The Federal Reserve (Fed) is moving to blunt the inflation spike Americans have experienced this quarter by cutting back its pandemic bond-buying program twice as fast as first planned six weeks ago.

Even with tapering sped up, monetary policy will remain accommodative of continuing economic growth. The Fed is walking a tight rope as it attempts to tame inflation and push the economy toward full recovery and full employment without increasing interest rates. Pulling back on its bond purchases is its first step.

The new pace effectively means the program will likely end in March, opening the door for interest-rate increases later in 2022 if inflation continues to chew away at the U.S. economy while the underlying demand remains robust. The core Consumer Price Index inflation rate last month hit 4.9%—the highest since 1991. The Fed wants to keep it around 2% in the medium term.

Launched 18 months ago at the pandemic’s height, the Fed’s massive bond-buying spree—about $120 billion a month, or more than $4 trillion to date—along with more than $3.5 trillion in government relief spending saved the economy from total collapse and later kindled a boom. Annualized GDP growth remained north of 6% during this year’s first two quarters. But that surge fizzled in the third quarter to 2% as COVID-19’s Delta variant swept the globe, dented consumer mobility and further disrupted supply chains.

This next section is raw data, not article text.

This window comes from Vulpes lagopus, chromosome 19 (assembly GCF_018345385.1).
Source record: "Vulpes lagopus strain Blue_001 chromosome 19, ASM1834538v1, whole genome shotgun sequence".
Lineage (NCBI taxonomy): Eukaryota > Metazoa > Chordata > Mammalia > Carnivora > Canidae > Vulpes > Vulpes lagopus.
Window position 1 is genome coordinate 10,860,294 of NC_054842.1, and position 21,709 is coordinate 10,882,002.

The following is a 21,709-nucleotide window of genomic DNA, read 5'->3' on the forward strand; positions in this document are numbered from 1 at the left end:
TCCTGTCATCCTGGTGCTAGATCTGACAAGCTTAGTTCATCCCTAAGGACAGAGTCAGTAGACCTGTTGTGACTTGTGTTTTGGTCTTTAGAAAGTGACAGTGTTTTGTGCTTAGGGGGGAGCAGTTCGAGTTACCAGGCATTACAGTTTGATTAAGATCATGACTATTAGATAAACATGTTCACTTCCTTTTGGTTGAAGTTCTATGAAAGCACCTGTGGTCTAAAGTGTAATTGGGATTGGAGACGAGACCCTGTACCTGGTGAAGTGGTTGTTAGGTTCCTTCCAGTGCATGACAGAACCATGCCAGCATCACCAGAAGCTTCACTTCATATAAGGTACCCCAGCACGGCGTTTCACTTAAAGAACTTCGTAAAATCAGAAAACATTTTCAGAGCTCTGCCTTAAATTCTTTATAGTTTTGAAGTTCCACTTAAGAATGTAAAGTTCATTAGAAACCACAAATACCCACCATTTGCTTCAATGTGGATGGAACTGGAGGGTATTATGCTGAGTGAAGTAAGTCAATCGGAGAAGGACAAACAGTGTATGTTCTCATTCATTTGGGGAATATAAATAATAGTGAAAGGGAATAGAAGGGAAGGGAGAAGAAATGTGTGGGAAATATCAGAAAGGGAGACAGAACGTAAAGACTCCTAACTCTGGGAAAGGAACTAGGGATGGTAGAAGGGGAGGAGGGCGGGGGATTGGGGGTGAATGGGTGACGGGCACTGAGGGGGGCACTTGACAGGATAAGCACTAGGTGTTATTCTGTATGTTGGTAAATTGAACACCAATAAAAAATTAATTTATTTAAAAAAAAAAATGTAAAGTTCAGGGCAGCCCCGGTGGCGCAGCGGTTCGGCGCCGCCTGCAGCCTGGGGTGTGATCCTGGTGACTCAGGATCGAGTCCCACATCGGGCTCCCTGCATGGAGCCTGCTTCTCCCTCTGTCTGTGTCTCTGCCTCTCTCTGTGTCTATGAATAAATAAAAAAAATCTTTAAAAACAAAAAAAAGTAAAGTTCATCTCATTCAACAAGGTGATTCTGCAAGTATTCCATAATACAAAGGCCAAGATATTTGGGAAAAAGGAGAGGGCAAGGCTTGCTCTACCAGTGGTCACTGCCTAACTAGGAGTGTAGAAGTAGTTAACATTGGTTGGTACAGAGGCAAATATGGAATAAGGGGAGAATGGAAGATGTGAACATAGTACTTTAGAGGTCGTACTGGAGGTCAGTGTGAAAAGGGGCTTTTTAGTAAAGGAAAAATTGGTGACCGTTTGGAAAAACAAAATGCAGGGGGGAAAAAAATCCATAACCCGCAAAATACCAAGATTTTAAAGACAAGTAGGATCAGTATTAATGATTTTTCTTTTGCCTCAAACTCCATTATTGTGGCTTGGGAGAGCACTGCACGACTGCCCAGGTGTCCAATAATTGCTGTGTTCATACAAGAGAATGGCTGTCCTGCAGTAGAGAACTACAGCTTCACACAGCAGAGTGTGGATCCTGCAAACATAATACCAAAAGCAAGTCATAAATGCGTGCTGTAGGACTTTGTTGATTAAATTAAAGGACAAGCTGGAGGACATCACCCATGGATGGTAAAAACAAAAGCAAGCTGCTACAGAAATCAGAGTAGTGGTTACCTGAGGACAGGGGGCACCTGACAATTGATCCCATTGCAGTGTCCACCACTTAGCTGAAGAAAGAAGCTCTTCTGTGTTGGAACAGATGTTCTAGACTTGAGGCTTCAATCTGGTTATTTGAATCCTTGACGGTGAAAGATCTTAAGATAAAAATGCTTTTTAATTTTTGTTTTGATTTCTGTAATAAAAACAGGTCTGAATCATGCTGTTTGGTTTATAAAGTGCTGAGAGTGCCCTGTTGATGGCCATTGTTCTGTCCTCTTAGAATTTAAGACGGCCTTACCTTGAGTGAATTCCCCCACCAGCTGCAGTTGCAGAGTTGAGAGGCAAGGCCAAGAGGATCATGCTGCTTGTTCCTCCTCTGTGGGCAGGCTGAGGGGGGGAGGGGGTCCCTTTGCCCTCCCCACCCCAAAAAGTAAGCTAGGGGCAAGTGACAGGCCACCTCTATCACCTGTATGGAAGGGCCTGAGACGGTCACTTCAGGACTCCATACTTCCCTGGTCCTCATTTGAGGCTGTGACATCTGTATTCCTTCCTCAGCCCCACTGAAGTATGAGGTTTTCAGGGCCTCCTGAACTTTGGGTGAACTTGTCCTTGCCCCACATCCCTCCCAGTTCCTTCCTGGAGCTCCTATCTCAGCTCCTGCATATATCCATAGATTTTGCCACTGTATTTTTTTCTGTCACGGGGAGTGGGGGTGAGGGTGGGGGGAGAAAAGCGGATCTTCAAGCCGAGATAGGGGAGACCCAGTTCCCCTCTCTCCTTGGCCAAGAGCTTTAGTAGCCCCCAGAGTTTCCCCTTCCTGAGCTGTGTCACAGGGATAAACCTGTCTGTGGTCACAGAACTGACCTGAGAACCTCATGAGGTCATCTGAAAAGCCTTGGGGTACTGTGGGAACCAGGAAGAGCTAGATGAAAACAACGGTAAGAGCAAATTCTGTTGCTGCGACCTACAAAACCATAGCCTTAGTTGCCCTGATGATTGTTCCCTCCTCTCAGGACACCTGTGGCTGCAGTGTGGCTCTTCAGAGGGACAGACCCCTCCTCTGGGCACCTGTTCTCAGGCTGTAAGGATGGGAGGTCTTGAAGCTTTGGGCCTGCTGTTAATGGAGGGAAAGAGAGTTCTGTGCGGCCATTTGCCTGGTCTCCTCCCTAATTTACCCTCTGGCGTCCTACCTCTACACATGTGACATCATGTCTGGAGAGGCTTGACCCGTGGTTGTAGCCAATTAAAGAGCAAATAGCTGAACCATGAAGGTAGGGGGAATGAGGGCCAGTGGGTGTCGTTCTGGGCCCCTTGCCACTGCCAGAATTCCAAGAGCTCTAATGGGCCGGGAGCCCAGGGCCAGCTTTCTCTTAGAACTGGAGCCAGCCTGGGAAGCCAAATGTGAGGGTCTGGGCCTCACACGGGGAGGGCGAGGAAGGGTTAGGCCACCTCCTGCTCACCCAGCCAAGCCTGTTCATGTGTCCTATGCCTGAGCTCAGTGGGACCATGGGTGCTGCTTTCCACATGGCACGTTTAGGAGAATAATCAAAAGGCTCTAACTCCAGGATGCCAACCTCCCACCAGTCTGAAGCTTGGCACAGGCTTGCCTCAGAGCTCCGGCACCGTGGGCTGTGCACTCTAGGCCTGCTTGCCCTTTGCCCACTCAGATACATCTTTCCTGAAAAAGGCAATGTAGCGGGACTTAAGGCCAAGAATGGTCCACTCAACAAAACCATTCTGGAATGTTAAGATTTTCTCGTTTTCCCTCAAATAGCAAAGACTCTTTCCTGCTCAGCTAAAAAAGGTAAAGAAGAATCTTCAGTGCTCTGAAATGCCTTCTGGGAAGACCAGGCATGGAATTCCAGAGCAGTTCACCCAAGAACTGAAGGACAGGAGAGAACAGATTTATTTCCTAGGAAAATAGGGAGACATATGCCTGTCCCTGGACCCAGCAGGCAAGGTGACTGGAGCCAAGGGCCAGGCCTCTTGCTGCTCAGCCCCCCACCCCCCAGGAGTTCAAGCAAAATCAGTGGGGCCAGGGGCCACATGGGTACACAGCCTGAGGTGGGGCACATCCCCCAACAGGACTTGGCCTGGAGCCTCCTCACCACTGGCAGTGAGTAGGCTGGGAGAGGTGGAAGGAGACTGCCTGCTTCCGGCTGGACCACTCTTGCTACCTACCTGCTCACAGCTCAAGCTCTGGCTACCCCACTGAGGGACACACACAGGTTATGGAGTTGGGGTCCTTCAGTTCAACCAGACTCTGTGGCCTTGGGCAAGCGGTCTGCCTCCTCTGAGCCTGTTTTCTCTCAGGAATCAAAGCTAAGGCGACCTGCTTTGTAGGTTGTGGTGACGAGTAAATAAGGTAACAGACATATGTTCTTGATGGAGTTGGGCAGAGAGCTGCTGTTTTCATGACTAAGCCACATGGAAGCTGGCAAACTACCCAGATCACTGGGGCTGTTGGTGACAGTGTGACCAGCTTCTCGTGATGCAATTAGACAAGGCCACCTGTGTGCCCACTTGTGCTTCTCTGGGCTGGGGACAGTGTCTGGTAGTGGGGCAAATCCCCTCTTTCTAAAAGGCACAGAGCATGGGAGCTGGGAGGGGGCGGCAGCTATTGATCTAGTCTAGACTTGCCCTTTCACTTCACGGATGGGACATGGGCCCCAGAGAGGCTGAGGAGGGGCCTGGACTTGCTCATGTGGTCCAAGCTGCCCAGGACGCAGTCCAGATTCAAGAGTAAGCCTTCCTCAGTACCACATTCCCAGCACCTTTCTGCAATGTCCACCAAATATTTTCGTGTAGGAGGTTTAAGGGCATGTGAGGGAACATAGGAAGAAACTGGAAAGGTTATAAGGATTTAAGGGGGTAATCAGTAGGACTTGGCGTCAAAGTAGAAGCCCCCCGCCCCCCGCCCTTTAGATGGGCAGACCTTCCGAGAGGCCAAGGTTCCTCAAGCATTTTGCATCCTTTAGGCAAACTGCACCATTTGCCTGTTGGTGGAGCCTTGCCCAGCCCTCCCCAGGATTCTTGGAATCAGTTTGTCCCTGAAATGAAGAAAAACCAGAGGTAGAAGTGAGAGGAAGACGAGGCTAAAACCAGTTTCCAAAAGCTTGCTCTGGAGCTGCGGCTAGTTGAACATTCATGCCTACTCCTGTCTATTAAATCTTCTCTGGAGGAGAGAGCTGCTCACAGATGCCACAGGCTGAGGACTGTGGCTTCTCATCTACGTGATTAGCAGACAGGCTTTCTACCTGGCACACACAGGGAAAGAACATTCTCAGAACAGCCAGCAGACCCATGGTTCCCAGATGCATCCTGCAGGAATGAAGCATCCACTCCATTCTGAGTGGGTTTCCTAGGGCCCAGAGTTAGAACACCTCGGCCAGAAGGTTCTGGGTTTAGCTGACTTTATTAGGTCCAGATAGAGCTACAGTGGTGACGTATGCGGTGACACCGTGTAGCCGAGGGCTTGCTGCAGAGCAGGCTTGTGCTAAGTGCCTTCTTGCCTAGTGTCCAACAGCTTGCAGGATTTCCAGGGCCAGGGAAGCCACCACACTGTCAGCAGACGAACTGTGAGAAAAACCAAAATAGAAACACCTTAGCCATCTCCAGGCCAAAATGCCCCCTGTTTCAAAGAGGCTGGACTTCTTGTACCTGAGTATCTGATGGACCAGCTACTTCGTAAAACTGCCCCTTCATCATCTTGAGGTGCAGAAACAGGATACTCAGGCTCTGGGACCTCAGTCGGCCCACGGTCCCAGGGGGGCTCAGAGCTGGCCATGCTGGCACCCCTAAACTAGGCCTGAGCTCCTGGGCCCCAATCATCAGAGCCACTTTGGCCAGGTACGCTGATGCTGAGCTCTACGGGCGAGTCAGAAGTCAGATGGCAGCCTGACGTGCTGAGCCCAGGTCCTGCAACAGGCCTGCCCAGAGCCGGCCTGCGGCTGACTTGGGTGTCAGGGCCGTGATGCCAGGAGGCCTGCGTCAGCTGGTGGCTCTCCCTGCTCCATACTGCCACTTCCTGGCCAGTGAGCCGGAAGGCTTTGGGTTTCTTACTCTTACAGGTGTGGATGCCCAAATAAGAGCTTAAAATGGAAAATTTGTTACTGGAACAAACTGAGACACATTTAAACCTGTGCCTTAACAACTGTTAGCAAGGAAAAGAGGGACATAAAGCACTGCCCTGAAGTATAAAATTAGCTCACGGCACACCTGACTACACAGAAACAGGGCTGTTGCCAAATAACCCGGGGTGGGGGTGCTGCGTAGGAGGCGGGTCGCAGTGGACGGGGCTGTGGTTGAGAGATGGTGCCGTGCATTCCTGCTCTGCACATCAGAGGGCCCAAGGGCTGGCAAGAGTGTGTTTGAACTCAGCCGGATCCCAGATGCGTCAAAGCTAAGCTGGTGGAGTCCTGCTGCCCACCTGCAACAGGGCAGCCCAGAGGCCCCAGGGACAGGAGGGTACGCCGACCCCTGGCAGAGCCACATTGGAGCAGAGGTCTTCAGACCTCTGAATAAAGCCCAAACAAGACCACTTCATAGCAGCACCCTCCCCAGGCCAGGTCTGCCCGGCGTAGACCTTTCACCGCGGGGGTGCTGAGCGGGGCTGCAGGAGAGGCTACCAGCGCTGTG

On December 15, hawkish-sounding Fed officials signaled they were also ready to raise interest rates from near zero up to three times next year to hammer down the inflation threat. AMG expects 2022 to provide hardly any respite for policymakers as half of their objective—maximum employment—will remain difficult to estimate, with labor the force still buffeted by the pandemic.

After the economic boom earlier this year, output fell into a funk as the Delta variant hit hard in countries that feed the U.S. supply chain for both parts, like computer chips, and finished products like automobiles. However, there are signs that the U.S. economy is regaining momentum in the fourth quarter. In November, the unemployment rate was 4.2% and the labor participation rate was 61.8%—1.5 percentage points lower than before the pandemic first swept the country. Retail sales were also on the rise.

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